Georgia's divorce laws are no-fault based. The most common ground for divorce is to cite irreconcilable differences, meaning no one is at fault for the marriage's failure. Other grounds like cruelty or adultery may also be invoked during a divorce. In Georgia, at least one party must have been a Georgia resident for at least six months prior to filing for divorce.
In other words, neither party must prove the other one was at fault for the marriage's failure. To learn more about Georgia's divorce laws, see the following table and the in-depth descriptions below it.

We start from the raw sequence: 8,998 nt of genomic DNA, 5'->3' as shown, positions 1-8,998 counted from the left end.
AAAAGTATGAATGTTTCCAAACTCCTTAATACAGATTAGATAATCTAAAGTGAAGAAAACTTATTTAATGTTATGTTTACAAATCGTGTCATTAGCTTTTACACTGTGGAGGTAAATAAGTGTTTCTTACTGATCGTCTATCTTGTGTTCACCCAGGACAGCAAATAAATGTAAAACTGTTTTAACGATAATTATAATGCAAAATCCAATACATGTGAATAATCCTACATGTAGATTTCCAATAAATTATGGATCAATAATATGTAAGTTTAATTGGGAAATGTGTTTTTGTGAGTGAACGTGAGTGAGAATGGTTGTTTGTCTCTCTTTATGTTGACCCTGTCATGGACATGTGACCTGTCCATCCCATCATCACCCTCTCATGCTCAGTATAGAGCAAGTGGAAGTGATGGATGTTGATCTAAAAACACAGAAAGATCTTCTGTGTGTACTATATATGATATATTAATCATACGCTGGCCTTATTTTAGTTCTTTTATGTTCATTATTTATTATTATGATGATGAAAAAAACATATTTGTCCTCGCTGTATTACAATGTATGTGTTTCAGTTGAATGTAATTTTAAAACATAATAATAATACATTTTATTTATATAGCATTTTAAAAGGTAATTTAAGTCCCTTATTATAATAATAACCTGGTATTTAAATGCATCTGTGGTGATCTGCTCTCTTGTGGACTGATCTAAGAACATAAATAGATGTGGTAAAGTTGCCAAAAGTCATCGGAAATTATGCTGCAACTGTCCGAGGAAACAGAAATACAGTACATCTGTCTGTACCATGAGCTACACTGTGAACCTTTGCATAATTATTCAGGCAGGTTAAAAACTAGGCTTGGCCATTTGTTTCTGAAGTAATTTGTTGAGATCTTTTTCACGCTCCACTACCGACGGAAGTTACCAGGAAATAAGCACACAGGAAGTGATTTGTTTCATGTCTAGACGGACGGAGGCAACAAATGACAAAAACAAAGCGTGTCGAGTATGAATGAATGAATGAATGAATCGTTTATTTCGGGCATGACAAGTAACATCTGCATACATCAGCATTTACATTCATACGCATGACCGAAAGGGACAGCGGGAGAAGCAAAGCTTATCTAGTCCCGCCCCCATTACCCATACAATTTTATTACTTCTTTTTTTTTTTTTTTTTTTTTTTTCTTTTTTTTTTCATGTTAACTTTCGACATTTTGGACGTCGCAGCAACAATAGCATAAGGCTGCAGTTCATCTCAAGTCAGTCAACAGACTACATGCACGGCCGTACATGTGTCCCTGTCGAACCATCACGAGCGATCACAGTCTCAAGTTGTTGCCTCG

We've all dreamed of finding lifelong love, but not every romance was made to last. Getting a divorce can have serious, long-term effects, both emotionally and legally. There are also strict legal requirements that cover everything from choosing a method of legal separation, to selecting where and how to file, to deciding how the property should be divided. The divorce process can be confusing, especially without legal assistance.